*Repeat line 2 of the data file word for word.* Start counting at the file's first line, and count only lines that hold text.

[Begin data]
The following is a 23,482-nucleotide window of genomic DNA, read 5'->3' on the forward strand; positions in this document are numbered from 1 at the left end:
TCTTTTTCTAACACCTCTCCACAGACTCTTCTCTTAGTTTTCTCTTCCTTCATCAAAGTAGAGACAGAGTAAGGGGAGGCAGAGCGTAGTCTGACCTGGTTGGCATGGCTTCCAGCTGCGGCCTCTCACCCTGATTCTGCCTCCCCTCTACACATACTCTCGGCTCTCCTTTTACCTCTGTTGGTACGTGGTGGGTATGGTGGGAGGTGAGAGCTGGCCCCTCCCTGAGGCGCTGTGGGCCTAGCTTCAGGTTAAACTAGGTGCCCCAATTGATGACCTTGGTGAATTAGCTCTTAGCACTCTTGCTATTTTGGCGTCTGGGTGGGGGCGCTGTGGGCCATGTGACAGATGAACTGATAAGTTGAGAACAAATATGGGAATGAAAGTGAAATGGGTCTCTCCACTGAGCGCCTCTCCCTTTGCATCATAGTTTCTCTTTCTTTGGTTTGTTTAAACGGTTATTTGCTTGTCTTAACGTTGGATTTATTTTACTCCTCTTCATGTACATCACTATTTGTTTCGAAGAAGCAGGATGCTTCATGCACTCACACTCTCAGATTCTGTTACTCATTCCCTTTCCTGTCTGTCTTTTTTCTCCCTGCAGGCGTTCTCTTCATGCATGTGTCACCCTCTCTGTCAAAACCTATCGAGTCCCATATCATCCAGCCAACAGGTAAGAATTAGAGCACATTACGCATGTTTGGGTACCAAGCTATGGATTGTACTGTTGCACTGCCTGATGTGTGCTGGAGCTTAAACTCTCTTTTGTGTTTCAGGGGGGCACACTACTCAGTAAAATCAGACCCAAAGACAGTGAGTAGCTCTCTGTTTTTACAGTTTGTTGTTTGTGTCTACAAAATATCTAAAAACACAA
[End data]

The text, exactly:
TCTTTTTCTAACACCTCTCCACAGACTCTTCTCTTAGTTTTCTCTTCCTTCATCAAAGTAGAGACAGAGTAAGGGGAGGCAGAGCGTAGTCTGACCTGGTTGGCATGGCTTCCAGCTGCGGCCTCTCACCCTGATTCTGCCTCCCCTCTACACATACTCTCGGCTCTCCTTTTACCTCTGTTGGTACGTGGTGGGTATGGTGGGAGGTGAGAGCTGGCCCCTCCCTGAGGCGCTGTGGGCCTAGCTTCAGGTTAAACTAGGTGCCCCAATTGATGACCTTGGTGAATTAGCTCTTAGCACTCTTGCTATTTTGGCGTCTGGGTGGGGGCGCTGTGGGCCATGTGACAGATGAACTGATAAGTTGAGAACAAATATGGGAATGAAAGTGAAATGGGTCTCTCCACTGAGCGCCTCTCCCTTTGCATCATAGTTTCTCTTTCTTTGGTTTGTTTAAACGGTTATTTGCTTGTCTTAACGTTGGATTTATTTTACTCCTCTTCATGTACATCACTATTTGTTTCGAAGAAGCAGGATGCTTCATGCACTCACACTCTCAGATTCTGTTACTCATTCCCTTTCCTGTCTGTCTTTTTTCTCCCTGCAGGCGTTCTCTTCATGCATGTGTCACCCTCTCTGTCAAAACCTATCGAGTCCCATATCATCCAGCCAACAGGTAAGAATTAGAGCACATTACGCATGTTTGGGTACCAAGCTATGGATTGTACTGTTGCACTGCCTGATGTGTGCTGGAGCTTAAACTCTCTTTTGTGTTTCAGGGGGGCACACTACTCAGTAAAATCAGACCCAAAGACAGTGAGTAGCTCTCTGTTTTTACAGTTTGTTGTTTGTGTCTACAAAATATCTAAAAACACAA